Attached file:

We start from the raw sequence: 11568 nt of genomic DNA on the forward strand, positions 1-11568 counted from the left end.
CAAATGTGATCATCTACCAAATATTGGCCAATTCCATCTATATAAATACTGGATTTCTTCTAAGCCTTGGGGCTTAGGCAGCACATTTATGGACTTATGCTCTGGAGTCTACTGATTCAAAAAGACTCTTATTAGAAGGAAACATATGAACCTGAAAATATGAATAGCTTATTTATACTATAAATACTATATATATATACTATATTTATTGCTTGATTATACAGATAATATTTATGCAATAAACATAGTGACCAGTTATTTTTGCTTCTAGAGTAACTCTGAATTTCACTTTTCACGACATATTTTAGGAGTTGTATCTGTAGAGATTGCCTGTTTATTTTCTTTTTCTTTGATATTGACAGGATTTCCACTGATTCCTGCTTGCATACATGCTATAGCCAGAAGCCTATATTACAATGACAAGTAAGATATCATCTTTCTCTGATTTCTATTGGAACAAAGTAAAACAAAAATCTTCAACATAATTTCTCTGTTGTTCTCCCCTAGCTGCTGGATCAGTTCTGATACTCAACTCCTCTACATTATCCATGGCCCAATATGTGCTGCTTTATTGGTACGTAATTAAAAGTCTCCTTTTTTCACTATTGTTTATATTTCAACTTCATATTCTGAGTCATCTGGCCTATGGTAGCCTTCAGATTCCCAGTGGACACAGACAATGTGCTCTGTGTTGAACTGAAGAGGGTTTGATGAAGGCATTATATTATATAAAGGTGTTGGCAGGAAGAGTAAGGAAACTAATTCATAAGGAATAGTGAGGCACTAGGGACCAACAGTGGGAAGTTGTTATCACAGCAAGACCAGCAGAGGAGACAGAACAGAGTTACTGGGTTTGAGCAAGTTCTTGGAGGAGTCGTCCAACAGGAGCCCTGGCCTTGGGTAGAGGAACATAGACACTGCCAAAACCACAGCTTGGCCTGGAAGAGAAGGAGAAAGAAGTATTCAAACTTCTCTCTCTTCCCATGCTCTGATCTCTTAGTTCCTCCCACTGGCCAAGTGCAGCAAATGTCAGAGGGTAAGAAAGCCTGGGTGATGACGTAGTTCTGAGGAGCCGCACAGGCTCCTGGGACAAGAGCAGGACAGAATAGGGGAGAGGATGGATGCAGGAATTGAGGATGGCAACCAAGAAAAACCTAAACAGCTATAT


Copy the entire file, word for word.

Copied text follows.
We start from the raw sequence: 11568 nt of genomic DNA on the forward strand, positions 1-11568 counted from the left end.
CAAATGTGATCATCTACCAAATATTGGCCAATTCCATCTATATAAATACTGGATTTCTTCTAAGCCTTGGGGCTTAGGCAGCACATTTATGGACTTATGCTCTGGAGTCTACTGATTCAAAAAGACTCTTATTAGAAGGAAACATATGAACCTGAAAATATGAATAGCTTATTTATACTATAAATACTATATATATATACTATATTTATTGCTTGATTATACAGATAATATTTATGCAATAAACATAGTGACCAGTTATTTTTGCTTCTAGAGTAACTCTGAATTTCACTTTTCACGACATATTTTAGGAGTTGTATCTGTAGAGATTGCCTGTTTATTTTCTTTTTCTTTGATATTGACAGGATTTCCACTGATTCCTGCTTGCATACATGCTATAGCCAGAAGCCTATATTACAATGACAAGTAAGATATCATCTTTCTCTGATTTCTATTGGAACAAAGTAAAACAAAAATCTTCAACATAATTTCTCTGTTGTTCTCCCCTAGCTGCTGGATCAGTTCTGATACTCAACTCCTCTACATTATCCATGGCCCAATATGTGCTGCTTTATTGGTACGTAATTAAAAGTCTCCTTTTTTCACTATTGTTTATATTTCAACTTCATATTCTGAGTCATCTGGCCTATGGTAGCCTTCAGATTCCCAGTGGACACAGACAATGTGCTCTGTGTTGAACTGAAGAGGGTTTGATGAAGGCATTATATTATATAAAGGTGTTGGCAGGAAGAGTAAGGAAACTAATTCATAAGGAATAGTGAGGCACTAGGGACCAACAGTGGGAAGTTGTTATCACAGCAAGACCAGCAGAGGAGACAGAACAGAGTTACTGGGTTTGAGCAAGTTCTTGGAGGAGTCGTCCAACAGGAGCCCTGGCCTTGGGTAGAGGAACATAGACACTGCCAAAACCACAGCTTGGCCTGGAAGAGAAGGAGAAAGAAGTATTCAAACTTCTCTCTCTTCCCATGCTCTGATCTCTTAGTTCCTCCCACTGGCCAAGTGCAGCAAATGTCAGAGGGTAAGAAAGCCTGGGTGATGACGTAGTTCTGAGGAGCCGCACAGGCTCCTGGGACAAGAGCAGGACAGAATAGGGGAGAGGATGGATGCAGGAATTGAGGATGGCAACCAAGAAAAACCTAAACAGCTATAT